Unfortunately, not all countries are as lucky as the United States. Some have enough sunshine but no wind, or there is wind but the very little sun. Or their credit rating is too low, so it is difficult for them to find funding for large projects. Such countries will be forced to look for other carbon-neutral ways to generate electricity.

     

    What technologies should be invested in first?

    Another question that the idea of ​​an environmental premium can answer is: what should scientists and investors focus on now? Answer: on those energy sources for which the environmental premium is too high.

    “The cleaner did not understand why I need dirty candy wrappers and a glass of liquid.” Why did the journalist save up trash for a month, and what came of it

    For example, the latest biofuels are 600% more expensive than naval fuel oil used in cargo ships. No transportation service would drive up fuel costs so much.

    Countries that excel in scientific research must produce new products, make them more affordable, and export them to countries that cannot pay high premiums. Then there will be no debate as to whether all countries are making an equal contribution to preventing climate catastrophe; instead, governments and companies will strive to create and disseminate affordable innovation that will help the world achieve zero carbon emissions.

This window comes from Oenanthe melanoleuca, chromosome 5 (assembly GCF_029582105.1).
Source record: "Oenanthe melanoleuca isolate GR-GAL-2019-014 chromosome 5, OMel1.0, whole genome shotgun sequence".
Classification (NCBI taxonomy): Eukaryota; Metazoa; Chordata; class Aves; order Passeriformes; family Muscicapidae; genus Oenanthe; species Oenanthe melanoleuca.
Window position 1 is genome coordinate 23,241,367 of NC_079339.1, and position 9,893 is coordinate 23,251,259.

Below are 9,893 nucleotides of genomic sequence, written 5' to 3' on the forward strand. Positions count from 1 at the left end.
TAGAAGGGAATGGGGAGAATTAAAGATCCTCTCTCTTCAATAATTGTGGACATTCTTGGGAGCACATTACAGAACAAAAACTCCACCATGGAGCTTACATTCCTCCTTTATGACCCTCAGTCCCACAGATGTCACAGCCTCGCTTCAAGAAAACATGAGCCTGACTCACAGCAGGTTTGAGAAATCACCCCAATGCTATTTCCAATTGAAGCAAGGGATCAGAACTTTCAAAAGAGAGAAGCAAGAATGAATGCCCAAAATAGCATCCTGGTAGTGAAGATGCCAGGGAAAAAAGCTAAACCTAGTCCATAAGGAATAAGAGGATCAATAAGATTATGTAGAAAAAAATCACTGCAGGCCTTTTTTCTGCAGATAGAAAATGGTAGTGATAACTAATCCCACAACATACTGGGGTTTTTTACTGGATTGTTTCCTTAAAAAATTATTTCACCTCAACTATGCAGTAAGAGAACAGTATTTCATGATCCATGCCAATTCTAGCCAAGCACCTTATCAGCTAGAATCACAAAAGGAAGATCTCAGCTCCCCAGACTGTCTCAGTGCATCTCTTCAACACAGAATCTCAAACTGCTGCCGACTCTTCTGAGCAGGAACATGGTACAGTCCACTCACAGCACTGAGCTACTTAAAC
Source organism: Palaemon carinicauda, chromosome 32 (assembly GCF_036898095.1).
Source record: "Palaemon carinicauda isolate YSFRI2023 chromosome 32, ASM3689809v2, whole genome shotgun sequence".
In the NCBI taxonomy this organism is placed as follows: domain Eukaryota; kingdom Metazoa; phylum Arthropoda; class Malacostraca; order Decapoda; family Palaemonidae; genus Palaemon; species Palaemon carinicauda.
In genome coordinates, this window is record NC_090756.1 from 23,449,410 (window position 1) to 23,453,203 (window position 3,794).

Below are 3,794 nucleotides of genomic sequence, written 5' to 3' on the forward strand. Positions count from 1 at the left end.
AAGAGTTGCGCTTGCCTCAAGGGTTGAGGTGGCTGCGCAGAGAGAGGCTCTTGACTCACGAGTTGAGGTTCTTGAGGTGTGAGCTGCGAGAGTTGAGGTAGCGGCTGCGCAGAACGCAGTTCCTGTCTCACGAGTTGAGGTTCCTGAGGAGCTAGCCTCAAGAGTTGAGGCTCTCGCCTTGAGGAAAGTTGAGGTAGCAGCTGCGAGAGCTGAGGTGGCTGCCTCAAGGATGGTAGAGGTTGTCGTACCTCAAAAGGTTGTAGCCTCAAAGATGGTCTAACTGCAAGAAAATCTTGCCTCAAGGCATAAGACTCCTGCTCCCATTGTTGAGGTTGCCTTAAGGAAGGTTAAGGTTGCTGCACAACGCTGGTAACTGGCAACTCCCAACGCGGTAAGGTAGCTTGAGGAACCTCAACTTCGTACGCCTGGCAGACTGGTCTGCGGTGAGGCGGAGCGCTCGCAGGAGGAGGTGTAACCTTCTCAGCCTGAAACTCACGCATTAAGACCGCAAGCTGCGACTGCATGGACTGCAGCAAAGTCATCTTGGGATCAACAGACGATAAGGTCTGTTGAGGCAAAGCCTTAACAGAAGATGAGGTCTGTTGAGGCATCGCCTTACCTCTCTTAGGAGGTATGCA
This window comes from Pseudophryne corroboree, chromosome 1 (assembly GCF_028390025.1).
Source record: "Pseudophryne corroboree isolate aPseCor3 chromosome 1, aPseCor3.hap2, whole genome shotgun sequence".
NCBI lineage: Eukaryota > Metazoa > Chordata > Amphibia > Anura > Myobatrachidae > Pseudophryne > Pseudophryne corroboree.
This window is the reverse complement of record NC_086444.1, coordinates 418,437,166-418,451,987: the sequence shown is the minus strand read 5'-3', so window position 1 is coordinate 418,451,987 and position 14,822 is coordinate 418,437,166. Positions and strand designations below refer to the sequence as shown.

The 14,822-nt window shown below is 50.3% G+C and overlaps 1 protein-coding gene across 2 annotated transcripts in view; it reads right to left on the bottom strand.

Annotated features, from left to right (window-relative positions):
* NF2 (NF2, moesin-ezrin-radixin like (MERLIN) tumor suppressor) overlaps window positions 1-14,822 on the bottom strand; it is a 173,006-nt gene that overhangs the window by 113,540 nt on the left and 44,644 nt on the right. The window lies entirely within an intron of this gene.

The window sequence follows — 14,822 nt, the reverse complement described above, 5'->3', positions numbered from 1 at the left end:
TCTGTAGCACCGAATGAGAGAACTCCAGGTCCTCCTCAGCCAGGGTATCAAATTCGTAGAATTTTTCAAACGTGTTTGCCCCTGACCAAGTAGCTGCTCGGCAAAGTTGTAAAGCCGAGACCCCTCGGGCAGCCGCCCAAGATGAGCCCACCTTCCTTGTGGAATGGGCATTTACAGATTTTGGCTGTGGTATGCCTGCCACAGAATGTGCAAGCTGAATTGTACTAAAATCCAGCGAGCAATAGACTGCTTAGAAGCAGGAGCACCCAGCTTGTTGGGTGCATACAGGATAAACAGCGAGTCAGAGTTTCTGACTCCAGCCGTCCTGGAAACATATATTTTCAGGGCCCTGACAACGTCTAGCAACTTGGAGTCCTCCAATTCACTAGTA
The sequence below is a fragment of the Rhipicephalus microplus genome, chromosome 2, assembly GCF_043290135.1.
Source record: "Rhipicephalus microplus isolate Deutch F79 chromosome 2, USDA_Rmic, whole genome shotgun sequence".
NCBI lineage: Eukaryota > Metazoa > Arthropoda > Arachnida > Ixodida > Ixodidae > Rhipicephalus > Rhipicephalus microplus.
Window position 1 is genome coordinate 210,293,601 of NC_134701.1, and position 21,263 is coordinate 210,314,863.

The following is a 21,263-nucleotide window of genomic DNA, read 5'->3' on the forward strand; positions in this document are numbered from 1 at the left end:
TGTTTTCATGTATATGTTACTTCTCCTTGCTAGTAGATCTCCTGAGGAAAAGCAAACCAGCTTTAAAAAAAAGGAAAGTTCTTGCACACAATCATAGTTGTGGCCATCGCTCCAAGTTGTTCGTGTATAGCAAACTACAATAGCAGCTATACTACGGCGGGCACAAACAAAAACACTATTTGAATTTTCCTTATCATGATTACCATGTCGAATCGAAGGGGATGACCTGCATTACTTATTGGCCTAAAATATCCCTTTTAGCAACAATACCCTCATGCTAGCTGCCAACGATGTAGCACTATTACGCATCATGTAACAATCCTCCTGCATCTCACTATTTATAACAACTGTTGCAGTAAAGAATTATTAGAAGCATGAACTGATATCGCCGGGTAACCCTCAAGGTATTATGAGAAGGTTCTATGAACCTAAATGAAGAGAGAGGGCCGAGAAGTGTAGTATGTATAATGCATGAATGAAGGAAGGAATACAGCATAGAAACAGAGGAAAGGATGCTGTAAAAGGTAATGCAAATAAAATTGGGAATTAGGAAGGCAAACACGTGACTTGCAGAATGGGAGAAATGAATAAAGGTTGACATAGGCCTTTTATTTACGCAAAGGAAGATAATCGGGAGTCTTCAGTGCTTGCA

Environmental allowance is a benchmark for governments and citizens

    There is another advantage to the idea of ​​an ecological premium: it can serve as a measure of progress in the fight against climate change. How much will it cost to use the carbon-neutral technologies available to us now? What innovations will dramatically reduce emissions?